TWO MCO STUDENTS WIN HHMI INTERNATIONAL FELLOWSHIPS
August 3rd, 2012
Two MCB graduate students, Guo-Liang “Chewie” Chew (rising G3, Schier Lab) and Ghazal Ashrafi (rising G4, Schwarz Lab at Harvard Medical School) have received 2012 HHMI International Fellowships from the Howard Hughes Medical Institute.
“This is a wonderful achievement for both Chewie and Ghazal, and quite an honor for the department to have two MCO graduate students named as recipients in one year!” says Michael Lawrence, MCO graduate program coordinator. Among the 50 winners nationwide, Harvard had five, more than any other U.S. University. The winners were selected from several hundred finalists nominated from 63 Ph.D.-granting institutions.
"The HHMI International Fellowship recognizes Guo-Liang's potential to make important contributions to biomedical research," says Professor Alex Schier, who oversees Chew’s research on translational control during early development using zebrafish as a model organism. Specifically, Guo-Liang Chew investigates how translational control may mediate the interpretation of morphogen gradients during development.
Ghazal Ashrafi’s research focuses on the neuronal pathways that regulate removal of dysfunctional mitochondria, which cause cellular oxidative damage and are implicated in Parkinson’s and other neurological diseases, from axons and dendrites. “This topic is of considerable interest to the field of neurodegeneration,” says Professor Schwarz. “Ghazal has answered a controversial question in the field by showing that Parkin [a Parkinson’s disease protein] locates to damaged mitochondria in the axons of neurons and not just in cell lines. I count myself as very lucky to have someone as bright, fun, and productive as Ghazal in our group and I’m very happy that HHMI has seen fit to support her.”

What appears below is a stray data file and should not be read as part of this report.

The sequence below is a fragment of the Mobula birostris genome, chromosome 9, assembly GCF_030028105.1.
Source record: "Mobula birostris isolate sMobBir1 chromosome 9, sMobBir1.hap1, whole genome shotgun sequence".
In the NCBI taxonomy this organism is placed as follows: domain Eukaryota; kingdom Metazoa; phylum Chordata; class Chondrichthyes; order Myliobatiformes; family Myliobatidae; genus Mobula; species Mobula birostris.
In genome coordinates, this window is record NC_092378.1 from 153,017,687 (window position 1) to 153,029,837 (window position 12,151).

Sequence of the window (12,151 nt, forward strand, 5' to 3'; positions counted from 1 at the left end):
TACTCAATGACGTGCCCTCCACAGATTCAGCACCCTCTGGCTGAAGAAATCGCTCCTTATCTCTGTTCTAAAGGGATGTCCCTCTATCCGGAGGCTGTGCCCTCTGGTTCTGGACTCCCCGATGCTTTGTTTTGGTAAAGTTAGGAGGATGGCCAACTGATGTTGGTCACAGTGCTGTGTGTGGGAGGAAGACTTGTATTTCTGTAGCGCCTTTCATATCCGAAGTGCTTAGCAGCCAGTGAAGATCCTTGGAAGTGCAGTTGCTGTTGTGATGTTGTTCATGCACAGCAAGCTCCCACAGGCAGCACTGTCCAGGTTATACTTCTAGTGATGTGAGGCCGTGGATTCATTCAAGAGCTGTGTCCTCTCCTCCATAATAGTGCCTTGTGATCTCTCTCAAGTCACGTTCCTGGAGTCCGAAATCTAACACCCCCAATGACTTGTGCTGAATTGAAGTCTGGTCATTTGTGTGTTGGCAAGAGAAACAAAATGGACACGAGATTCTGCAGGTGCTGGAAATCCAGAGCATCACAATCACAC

HHMI launched the International Student Research Fellowships Program last year to support international students during their “make or break” 3rd to 5th years of graduate school in the United States, when they typically find very little funding support for their studies. International students in U.S. graduate schools are not eligible for federal fellowships, training grant support, or other governmental opportunities that are generally reserved for U.S. citizens. The Institute chose to fund the 3rd to 5th years of graduate school because, by this time, most students have chosen a graduate advisor, identified a research project, and demonstrated their potential for success in the lab.
You can read more about the Fellowship here.